I suspect that his stances on Brexit, child benefit and now ULEZ will have eroded much sympathy for him among New European readers, but I still can’t help feeling a bit sorry for Keir Starmer.
He faces the perennial problem of any Labour leader in opposition: They cannot so much as propose buying some more printing paper for the No 10 photocopier without the Conservatives and their media chums demanding to know where the money to pay for it will be coming from.
It is hypocrisy of the highest order. Just this month the government blatantly nicked one of Labour’s own policies – a huge increase in the numbers of student nurses, doctors, and dentists over 15 years – without, as far as I could see, a single question being asked about where the billions of pounds necessary would come from. The government just “found it”, and that was that until Starmer asked Rishi Sunak at last week’s PMQs whether the extra cash would be found by shaking the magic money tree.
But this kind of stuff pales into insignificance when it comes to the real money problem for Starmer, summed up by shadow culture secretary Lucy Powell last week when she said: “To coin a phrase, there just – frankly – is no money left.”
What Powell said is – frankly – rubbish. The Tories said much the same when they came to power in 2010 and have been repeating the mantra ever since, while still managing to find billions for tax cuts for the rich, and disastrous pet projects like Brexit, as well as funding Covid furloughs and Ukraine’s battle to repel Vladimir Putin’s invasion of Russia.
Nevertheless, Powell is right to say that government finances are bad and getting worse. Borrowing is soaring, interest rates are climbing relentlessly, and taxes are already set to hit the highest level since the 1940s. As we head for yet another slowdown and possibly a recession, nearly every government department needs more money.
And this economic wasteland Starmer will inherit if he wins the next general election comes with its own catch-22.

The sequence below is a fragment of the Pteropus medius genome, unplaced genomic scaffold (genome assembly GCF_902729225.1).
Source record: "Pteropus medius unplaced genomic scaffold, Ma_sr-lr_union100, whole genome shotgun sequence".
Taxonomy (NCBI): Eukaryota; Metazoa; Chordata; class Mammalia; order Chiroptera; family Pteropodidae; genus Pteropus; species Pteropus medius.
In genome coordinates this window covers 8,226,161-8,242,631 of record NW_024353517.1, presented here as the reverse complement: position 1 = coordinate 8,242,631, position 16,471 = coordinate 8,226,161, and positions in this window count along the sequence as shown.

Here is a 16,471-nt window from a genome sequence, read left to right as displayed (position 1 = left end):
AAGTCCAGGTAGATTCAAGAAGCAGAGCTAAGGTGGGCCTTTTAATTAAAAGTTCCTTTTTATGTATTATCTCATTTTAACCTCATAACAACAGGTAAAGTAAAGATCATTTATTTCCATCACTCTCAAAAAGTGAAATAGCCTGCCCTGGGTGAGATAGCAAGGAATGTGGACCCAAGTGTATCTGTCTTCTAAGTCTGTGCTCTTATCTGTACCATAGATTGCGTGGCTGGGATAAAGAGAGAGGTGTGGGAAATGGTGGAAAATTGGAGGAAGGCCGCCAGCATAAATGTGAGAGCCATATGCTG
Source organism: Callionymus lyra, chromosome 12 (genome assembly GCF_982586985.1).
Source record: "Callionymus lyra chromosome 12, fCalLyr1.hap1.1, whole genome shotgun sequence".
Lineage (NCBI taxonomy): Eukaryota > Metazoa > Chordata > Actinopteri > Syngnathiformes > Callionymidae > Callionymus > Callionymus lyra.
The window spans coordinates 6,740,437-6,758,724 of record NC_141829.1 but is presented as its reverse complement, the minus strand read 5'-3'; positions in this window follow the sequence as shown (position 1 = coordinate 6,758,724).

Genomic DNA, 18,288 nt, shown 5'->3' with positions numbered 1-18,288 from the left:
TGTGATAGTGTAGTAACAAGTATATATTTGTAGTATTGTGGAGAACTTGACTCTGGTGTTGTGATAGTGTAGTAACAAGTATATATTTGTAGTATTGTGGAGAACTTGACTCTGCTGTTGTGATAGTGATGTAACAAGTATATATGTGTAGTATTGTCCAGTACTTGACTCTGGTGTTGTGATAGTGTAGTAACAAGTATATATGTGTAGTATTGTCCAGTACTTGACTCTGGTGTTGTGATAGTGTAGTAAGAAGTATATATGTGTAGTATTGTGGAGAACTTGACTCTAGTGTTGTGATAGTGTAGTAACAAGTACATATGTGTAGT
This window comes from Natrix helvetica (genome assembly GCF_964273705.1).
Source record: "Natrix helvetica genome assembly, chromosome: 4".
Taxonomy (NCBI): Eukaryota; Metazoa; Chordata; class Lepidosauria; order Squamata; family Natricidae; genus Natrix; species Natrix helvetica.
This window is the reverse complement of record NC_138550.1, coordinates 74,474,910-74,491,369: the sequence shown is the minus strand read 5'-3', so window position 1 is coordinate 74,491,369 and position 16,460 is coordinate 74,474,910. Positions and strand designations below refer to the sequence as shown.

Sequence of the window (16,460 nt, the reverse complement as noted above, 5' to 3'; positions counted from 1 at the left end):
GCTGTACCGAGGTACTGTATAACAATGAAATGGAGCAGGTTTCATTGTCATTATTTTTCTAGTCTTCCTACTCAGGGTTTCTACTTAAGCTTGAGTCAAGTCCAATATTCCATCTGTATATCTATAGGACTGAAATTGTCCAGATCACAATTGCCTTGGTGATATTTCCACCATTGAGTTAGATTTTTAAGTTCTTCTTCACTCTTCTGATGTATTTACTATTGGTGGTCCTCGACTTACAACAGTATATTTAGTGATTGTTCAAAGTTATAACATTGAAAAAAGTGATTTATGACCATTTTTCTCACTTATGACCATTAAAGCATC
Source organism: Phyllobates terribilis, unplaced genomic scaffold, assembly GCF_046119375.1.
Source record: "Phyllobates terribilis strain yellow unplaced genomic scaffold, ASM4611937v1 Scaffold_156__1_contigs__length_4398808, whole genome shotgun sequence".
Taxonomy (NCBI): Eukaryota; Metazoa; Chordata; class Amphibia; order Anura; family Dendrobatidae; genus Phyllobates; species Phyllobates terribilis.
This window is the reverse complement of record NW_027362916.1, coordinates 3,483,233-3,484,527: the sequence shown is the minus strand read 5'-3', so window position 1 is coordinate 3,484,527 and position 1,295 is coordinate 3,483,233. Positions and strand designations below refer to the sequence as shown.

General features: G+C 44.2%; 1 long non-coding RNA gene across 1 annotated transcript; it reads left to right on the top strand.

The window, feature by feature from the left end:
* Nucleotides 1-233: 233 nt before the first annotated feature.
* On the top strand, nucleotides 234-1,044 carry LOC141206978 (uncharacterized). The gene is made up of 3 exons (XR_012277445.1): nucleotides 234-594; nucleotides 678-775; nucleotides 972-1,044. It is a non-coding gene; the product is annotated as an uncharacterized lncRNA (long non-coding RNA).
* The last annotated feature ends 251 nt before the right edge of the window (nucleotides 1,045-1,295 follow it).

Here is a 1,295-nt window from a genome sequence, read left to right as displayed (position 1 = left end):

If he and shadow chancellor Rachel Reeves stand by long-held policy commitments, then they will be accused of reckless borrowing at a time of nightmarish interest rates. If they change or delay their proposals because they believe they are no longer affordable, then they will be accused of flip-flopping and abandoning core Labour principles.
Neither are adherents of Modern Monetary Theory, the idea that governments issue their own currency to create more money to finance public spending when it is needed provided they hold down inflation. MMT fans like the former Bernie Sanders advisor Stefanie Kelton say that we should not worry about the “learned helplessness” of keeping deficits low, and contend that bigger deficits can strengthen an economy and lead to faster growth.
I am not sure how much I go along with them, but the whole economic debate has been dominated for far too long by the idea that, like households, governments have to balance their budgets. This Thatcherite housewife attitude to economics denies reality and common sense but has been very popular for decades, despite the fact that Britain, like every other government, borrows money and uses it to cover everything from short-term crises to investment that boosts growth, and they have been doing so for centuries.
Labour is understandably cautious about challenging the markets’ economic orthodoxies after the Liz Truss/Kwasi Kwarteng trashing of the economy that, with Covid, Ukraine and Brexit, landed Britain in this mess. Thus, we have Starmer and Reeves abandoning their pledge to spend £28bn on the flagship new green economic policy because they know they will not be able to find the money immediately to do that. The promise to pay childcare credit or universal credit beyond the first two children has also gone the same way, to cries of outrage from some of Labour’s own supporters. The promise to abolish tuition fees is now dead. It is not hard to see why.
As Reeves said when watering down the green pledge: “The truth is I didn’t foresee what the Conservatives would do to our economy.” She went on to promise: “We will get to the investment that is needed. But we’ve got to do that in a responsible way.”
Of course, Reeves is saying, she could raise money using traditional methods. Many economists point out that the UK is still a relatively low-tax economy by international standards, and could raise taxes for the rich. And while our ability to borrow is not bottomless, the UK’s borrowing totals are not very high compared with many other countries.
Of course, both these levers may need to be pulled in an emergency – say if (heaven forfend) the war in Ukraine became a new European or world war, or a new pandemic required urgent funding.
But Reeves and Starmer are determined to kill the Tory attacks on “profligate Labour” before they start. This is not a new way of keeping the opposition and the media off your back.
Before the 1997 election which Tony Blair won with a landslide, the country was thoroughly fed up with the sleazy Tory party and crumbling public services, but the economy was doing quite well. Even so – and despite poll leads even higher than the ones Starmer enjoys now – Blair and Gordon Brown had to promise to keep to Conservative spending limits for the first term, a promise they pretty much kept. Such is the power and the fear of the “profligate Labour” narrative.